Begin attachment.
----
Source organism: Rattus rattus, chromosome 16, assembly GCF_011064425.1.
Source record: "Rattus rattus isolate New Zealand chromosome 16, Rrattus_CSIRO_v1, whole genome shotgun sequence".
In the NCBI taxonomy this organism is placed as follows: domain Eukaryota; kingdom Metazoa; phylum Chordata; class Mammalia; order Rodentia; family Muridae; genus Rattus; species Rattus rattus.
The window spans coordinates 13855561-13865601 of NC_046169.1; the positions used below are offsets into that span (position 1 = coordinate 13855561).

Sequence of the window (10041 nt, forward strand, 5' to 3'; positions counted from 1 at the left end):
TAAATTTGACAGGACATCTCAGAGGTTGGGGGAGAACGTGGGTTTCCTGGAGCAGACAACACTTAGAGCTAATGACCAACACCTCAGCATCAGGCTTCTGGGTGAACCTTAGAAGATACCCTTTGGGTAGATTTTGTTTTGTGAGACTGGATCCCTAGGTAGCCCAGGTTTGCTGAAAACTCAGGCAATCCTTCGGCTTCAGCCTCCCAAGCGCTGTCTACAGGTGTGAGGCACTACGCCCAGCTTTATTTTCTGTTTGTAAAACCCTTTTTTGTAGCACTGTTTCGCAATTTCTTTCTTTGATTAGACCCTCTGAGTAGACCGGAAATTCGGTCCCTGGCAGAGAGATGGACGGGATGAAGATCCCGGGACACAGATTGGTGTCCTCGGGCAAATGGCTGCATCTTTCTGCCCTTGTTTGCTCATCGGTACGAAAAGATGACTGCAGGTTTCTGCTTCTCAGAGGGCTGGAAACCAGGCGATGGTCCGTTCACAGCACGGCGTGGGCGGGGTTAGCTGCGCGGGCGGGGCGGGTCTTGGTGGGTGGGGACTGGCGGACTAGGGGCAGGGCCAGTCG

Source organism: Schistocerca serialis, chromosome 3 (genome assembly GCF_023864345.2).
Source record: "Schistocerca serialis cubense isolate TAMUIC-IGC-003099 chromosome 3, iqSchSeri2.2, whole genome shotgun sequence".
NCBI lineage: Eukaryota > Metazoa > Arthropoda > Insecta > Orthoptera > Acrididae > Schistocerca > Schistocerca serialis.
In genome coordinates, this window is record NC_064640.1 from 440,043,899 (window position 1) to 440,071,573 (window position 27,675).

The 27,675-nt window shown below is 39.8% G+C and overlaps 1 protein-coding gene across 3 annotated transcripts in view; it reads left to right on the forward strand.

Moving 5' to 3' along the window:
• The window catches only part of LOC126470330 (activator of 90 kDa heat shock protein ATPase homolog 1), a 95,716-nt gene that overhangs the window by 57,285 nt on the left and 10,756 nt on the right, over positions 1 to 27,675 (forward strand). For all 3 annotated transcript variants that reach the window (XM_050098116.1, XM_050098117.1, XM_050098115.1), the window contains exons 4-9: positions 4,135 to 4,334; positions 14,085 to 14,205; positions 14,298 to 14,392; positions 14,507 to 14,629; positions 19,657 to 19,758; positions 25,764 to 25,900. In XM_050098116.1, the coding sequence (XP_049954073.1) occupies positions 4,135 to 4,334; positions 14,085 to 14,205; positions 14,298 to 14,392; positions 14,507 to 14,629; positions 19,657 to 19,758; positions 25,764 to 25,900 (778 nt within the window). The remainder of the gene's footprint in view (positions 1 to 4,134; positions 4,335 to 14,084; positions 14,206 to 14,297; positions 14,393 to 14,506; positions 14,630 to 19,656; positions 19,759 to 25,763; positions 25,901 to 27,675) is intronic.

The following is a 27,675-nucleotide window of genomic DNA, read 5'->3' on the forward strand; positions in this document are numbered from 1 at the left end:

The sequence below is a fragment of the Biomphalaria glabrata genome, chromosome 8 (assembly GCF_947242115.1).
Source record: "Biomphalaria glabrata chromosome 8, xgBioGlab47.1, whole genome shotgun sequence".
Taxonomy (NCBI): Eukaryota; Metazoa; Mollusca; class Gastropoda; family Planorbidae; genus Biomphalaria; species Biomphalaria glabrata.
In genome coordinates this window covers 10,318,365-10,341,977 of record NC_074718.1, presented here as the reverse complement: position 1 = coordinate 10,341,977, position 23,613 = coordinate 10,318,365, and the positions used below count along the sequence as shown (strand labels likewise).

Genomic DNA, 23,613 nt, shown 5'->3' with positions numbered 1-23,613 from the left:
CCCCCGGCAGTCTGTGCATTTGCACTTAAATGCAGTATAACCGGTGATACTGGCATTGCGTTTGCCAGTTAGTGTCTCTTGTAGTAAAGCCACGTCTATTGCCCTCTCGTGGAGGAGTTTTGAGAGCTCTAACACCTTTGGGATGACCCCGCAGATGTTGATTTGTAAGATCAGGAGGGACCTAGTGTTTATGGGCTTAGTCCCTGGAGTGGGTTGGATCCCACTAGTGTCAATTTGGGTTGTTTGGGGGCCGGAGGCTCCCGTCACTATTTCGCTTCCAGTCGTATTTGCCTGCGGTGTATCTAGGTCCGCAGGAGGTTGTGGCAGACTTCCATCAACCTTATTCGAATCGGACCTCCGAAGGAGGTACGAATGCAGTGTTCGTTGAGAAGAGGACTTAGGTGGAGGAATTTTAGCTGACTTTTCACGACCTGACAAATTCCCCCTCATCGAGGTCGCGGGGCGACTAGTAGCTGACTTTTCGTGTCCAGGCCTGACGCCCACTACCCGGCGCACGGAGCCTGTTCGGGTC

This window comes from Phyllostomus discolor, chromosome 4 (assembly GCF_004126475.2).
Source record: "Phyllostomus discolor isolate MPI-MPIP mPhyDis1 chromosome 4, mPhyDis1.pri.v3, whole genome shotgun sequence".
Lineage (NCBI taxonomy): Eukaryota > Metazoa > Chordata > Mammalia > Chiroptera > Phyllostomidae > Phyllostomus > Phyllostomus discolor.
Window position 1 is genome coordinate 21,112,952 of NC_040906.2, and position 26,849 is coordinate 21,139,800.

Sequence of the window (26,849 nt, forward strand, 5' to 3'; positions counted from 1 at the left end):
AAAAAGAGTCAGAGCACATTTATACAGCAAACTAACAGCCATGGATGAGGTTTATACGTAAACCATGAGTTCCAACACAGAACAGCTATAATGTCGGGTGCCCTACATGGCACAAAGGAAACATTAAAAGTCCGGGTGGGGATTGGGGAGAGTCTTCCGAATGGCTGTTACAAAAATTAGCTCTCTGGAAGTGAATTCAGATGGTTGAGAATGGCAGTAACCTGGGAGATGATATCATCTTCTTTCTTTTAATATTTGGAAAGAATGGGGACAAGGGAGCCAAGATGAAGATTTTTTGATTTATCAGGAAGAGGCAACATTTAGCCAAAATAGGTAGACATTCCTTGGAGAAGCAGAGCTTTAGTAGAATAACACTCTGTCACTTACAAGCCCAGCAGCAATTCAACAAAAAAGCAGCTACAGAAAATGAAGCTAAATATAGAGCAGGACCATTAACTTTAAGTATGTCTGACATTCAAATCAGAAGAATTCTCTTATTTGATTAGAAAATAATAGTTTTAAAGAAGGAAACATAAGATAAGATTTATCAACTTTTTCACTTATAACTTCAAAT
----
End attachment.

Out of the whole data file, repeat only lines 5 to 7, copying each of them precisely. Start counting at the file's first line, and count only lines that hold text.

Sequence of the window (10041 nt, forward strand, 5' to 3'; positions counted from 1 at the left end):
TAAATTTGACAGGACATCTCAGAGGTTGGGGGAGAACGTGGGTTTCCTGGAGCAGACAACACTTAGAGCTAATGACCAACACCTCAGCATCAGGCTTCTGGGTGAACCTTAGAAGATACCCTTTGGGTAGATTTTGTTTTGTGAGACTGGATCCCTAGGTAGCCCAGGTTTGCTGAAAACTCAGGCAATCCTTCGGCTTCAGCCTCCCAAGCGCTGTCTACAGGTGTGAGGCACTACGCCCAGCTTTATTTTCTGTTTGTAAAACCCTTTTTTGTAGCACTGTTTCGCAATTTCTTTCTTTGATTAGACCCTCTGAGTAGACCGGAAATTCGGTCCCTGGCAGAGAGATGGACGGGATGAAGATCCCGGGACACAGATTGGTGTCCTCGGGCAAATGGCTGCATCTTTCTGCCCTTGTTTGCTCATCGGTACGAAAAGATGACTGCAGGTTTCTGCTTCTCAGAGGGCTGGAAACCAGGCGATGGTCCGTTCACAGCACGGCGTGGGCGGGGTTAGCTGCGCGGGCGGGGCGGGTCTTGGTGGGTGGGGACTGGCGGACTAGGGGCAGGGCCAGTCG

Source organism: Schistocerca serialis, chromosome 3 (genome assembly GCF_023864345.2).